09 Oct Be afraid. Be very afraid – How secure is your password?
Happy Halloween and Happy National Cyber Security Month! Following on our scary cyber stories during October. Here’s a real life horror story that will make you afraid- very afraid- password security.
Rapid 7 a large PEN testing company sampled 130,000 passwords and here are the findings.
In this dataset, there are three extremely common passwords. The first is one that most people would guess, and that is “password.” To be fair, there are many variations of “password.” We see Password1, Password123, Password2, Password1!, and many others. If we are looking at specific passwords that follow this popular pattern, then Password1 is the most common. But due to the many variations, we can add them all up and see that these variations on “password” and some minor decorations are the most common password pattern, with 4,001 entries out of 129,812, or just about 3%.
The next password pattern may not be as obvious, but when you think about the thought process of the user, it makes sense. As mention above, the most common company password policy requires that people change their password every 90 days, which is about every three months. The other thing that changes every three months? The season. Many people have “invented” a system where they have a password that is easy to remember and never repeats by simply choosing the current season and appending the year. When looking at examples like Winter2018, Summer2017! and Spring16! We count a total of 1,788 passwords, or 1.4% of the total set.
The third password pattern isn’t a specific word, but it is the most common approach in the list: the organization’s name. When guessing passwords, one of the first patterns penetration testers will try are variations of the company’s name. We found a total of 6,332 instances of passwords that included the target company’s name, which works out to just under 5% of the total set. The base of these passwords includes the company name, but then the variations on it are similar to what we saw with “password.” Examples include Company123!, Company1, C0mp@ny1, and Company2018. So, while “password” is the most common password pattern base across our data set, decorating the organization’s name as a password is the most common strategy employed.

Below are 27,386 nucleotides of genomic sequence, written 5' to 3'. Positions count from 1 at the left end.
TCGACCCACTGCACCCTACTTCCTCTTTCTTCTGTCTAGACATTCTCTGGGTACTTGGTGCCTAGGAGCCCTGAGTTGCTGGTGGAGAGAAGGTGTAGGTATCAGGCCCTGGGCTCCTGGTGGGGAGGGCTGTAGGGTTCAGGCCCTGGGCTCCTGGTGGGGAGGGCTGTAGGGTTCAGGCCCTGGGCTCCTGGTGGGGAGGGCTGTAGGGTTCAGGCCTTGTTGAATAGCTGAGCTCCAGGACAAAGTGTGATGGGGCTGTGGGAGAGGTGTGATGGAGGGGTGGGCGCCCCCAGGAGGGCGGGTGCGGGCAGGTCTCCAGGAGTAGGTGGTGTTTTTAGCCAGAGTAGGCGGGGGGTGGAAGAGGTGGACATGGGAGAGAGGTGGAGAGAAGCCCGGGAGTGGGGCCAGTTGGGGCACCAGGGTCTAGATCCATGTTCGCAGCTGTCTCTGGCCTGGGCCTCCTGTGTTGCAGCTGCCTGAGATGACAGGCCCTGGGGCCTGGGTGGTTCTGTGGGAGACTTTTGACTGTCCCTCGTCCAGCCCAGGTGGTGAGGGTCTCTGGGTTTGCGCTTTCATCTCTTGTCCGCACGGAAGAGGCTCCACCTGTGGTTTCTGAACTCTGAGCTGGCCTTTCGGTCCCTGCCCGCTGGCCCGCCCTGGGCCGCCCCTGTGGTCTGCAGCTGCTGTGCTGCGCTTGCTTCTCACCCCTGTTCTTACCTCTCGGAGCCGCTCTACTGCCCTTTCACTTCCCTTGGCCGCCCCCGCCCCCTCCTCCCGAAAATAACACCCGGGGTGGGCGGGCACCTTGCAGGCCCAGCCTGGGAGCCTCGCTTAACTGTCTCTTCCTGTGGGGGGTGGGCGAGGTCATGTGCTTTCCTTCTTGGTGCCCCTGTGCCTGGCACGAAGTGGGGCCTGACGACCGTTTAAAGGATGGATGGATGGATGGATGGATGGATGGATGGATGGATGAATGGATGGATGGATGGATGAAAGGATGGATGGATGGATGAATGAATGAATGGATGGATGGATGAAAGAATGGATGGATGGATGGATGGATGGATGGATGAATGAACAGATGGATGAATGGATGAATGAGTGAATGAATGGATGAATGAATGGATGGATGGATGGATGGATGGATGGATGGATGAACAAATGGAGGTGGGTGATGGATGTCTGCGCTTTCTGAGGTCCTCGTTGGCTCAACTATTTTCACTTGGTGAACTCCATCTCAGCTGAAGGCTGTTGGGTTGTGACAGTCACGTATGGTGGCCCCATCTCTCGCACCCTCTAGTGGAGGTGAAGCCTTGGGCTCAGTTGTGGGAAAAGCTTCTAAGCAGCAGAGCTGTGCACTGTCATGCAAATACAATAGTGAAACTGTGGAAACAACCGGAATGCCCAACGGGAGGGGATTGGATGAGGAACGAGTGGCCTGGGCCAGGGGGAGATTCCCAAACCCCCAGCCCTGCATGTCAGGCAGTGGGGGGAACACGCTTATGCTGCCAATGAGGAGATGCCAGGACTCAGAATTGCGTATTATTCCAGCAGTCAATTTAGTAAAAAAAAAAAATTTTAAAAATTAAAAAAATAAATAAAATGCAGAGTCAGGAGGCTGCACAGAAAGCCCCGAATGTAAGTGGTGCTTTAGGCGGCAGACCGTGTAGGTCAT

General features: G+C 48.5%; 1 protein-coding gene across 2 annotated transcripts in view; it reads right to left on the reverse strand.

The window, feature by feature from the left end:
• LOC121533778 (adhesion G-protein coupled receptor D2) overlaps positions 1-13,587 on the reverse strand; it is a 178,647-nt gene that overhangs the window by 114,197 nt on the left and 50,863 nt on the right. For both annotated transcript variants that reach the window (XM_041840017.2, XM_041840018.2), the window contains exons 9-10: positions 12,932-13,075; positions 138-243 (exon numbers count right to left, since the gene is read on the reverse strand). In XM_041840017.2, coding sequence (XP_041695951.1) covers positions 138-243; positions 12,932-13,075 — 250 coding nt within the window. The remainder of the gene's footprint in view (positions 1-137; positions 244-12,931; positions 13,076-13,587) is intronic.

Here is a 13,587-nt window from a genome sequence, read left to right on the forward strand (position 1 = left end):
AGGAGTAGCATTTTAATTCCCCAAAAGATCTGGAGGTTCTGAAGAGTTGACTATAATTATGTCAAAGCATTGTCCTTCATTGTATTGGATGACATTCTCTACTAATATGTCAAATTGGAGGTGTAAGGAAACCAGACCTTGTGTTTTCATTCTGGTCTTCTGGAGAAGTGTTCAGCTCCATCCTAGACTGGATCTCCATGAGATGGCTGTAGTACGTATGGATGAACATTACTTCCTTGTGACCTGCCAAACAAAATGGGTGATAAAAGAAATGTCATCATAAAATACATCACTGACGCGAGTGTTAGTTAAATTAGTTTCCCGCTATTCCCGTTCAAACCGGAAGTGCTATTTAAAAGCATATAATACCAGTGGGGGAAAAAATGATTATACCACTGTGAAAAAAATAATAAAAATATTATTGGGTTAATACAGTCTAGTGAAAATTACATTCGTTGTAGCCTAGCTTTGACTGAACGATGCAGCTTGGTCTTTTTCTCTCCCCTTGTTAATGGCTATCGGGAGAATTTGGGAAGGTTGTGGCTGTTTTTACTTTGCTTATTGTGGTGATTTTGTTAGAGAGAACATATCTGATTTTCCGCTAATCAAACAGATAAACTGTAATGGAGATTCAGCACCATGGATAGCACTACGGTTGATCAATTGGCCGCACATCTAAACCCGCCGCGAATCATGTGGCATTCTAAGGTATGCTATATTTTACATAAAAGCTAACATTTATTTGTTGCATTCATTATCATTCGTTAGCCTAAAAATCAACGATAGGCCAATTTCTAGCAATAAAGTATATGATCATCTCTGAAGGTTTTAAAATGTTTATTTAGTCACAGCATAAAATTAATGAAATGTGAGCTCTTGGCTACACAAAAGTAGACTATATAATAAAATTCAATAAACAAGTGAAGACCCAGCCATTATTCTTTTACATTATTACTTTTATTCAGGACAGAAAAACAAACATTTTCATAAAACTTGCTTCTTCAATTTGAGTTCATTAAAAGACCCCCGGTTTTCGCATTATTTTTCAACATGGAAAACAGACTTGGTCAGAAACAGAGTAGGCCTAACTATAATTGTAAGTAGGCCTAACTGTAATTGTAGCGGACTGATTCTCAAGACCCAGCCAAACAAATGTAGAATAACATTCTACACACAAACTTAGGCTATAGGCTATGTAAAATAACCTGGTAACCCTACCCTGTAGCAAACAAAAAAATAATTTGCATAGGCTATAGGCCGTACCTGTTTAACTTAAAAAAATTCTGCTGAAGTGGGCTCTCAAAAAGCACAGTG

These percentages may not seem large, but keep in mind that a hacker might only need a single set of working credentials to gain access a network. If you have 100 users, then there’s a good chance that five will contain the company’s name, three will be based on the word “password,” and one or two will be the current season and year. Multiply these percentages out to the number of users a company has, and it increases the likelihood of a correct password guess in the absence of site-wide, username-agnostic rate-limiting.
If you aren’t sure how best to deploy a password strategy in your Business then please speak to KubeNet, we can help devise a password strategy and ensure your business stays protected.
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